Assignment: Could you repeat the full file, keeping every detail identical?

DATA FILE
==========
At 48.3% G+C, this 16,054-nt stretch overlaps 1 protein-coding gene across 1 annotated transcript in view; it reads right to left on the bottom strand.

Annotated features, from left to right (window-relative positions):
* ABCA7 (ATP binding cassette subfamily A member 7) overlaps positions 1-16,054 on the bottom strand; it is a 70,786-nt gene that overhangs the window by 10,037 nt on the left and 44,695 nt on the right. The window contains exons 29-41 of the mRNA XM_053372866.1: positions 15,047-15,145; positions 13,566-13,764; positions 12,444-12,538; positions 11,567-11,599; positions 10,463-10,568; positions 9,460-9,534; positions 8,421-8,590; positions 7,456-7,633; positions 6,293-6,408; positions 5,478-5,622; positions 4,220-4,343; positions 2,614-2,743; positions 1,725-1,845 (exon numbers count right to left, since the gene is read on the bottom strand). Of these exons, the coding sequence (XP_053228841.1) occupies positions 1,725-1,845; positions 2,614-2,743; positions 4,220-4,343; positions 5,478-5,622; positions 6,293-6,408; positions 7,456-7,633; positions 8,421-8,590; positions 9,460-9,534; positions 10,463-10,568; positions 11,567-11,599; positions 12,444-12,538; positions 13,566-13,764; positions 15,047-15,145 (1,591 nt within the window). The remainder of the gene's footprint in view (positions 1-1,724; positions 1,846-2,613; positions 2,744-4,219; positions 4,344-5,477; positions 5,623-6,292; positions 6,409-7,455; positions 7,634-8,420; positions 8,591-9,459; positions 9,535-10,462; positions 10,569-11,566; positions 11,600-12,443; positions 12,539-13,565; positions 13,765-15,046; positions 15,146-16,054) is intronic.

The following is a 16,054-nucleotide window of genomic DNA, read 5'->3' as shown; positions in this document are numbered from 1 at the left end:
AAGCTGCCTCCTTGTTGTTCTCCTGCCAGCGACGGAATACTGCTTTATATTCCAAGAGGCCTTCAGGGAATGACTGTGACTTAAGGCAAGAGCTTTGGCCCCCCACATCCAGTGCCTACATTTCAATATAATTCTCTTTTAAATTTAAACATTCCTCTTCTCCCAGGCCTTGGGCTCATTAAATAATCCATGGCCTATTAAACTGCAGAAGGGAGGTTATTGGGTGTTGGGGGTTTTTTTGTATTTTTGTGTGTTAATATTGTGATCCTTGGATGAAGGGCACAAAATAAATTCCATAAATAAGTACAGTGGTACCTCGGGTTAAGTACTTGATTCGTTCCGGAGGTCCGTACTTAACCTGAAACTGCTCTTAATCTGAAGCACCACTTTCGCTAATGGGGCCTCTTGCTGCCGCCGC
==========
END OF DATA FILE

At 48.3% G+C, this 16,054-nt stretch overlaps 1 protein-coding gene across 1 annotated transcript in view; it reads right to left on the bottom strand.

Annotated features, from left to right (window-relative positions):
* ABCA7 (ATP binding cassette subfamily A member 7) overlaps positions 1-16,054 on the bottom strand; it is a 70,786-nt gene that overhangs the window by 10,037 nt on the left and 44,695 nt on the right. The window contains exons 29-41 of the mRNA XM_053372866.1: positions 15,047-15,145; positions 13,566-13,764; positions 12,444-12,538; positions 11,567-11,599; positions 10,463-10,568; positions 9,460-9,534; positions 8,421-8,590; positions 7,456-7,633; positions 6,293-6,408; positions 5,478-5,622; positions 4,220-4,343; positions 2,614-2,743; positions 1,725-1,845 (exon numbers count right to left, since the gene is read on the bottom strand). Of these exons, the coding sequence (XP_053228841.1) occupies positions 1,725-1,845; positions 2,614-2,743; positions 4,220-4,343; positions 5,478-5,622; positions 6,293-6,408; positions 7,456-7,633; positions 8,421-8,590; positions 9,460-9,534; positions 10,463-10,568; positions 11,567-11,599; positions 12,444-12,538; positions 13,566-13,764; positions 15,047-15,145 (1,591 nt within the window). The remainder of the gene's footprint in view (positions 1-1,724; positions 1,846-2,613; positions 2,744-4,219; positions 4,344-5,477; positions 5,623-6,292; positions 6,409-7,455; positions 7,634-8,420; positions 8,591-9,459; positions 9,535-10,462; positions 10,569-11,566; positions 11,600-12,443; positions 12,539-13,565; positions 13,765-15,046; positions 15,146-16,054) is intronic.

The following is a 16,054-nucleotide window of genomic DNA, read 5'->3' as shown; positions in this document are numbered from 1 at the left end:
AAGCTGCCTCCTTGTTGTTCTCCTGCCAGCGACGGAATACTGCTTTATATTCCAAGAGGCCTTCAGGGAATGACTGTGACTTAAGGCAAGAGCTTTGGCCCCCCACATCCAGTGCCTACATTTCAATATAATTCTCTTTTAAATTTAAACATTCCTCTTCTCCCAGGCCTTGGGCTCATTAAATAATCCATGGCCTATTAAACTGCAGAAGGGAGGTTATTGGGTGTTGGGGGTTTTTTTGTATTTTTGTGTGTTAATATTGTGATCCTTGGATGAAGGGCACAAAATAAATTCCATAAATAAGTACAGTGGTACCTCGGGTTAAGTACTTGATTCGTTCCGGAGGTCCGTACTTAACCTGAAACTGCTCTTAATCTGAAGCACCACTTTCGCTAATGGGGCCTCTTGCTGCCGCCGC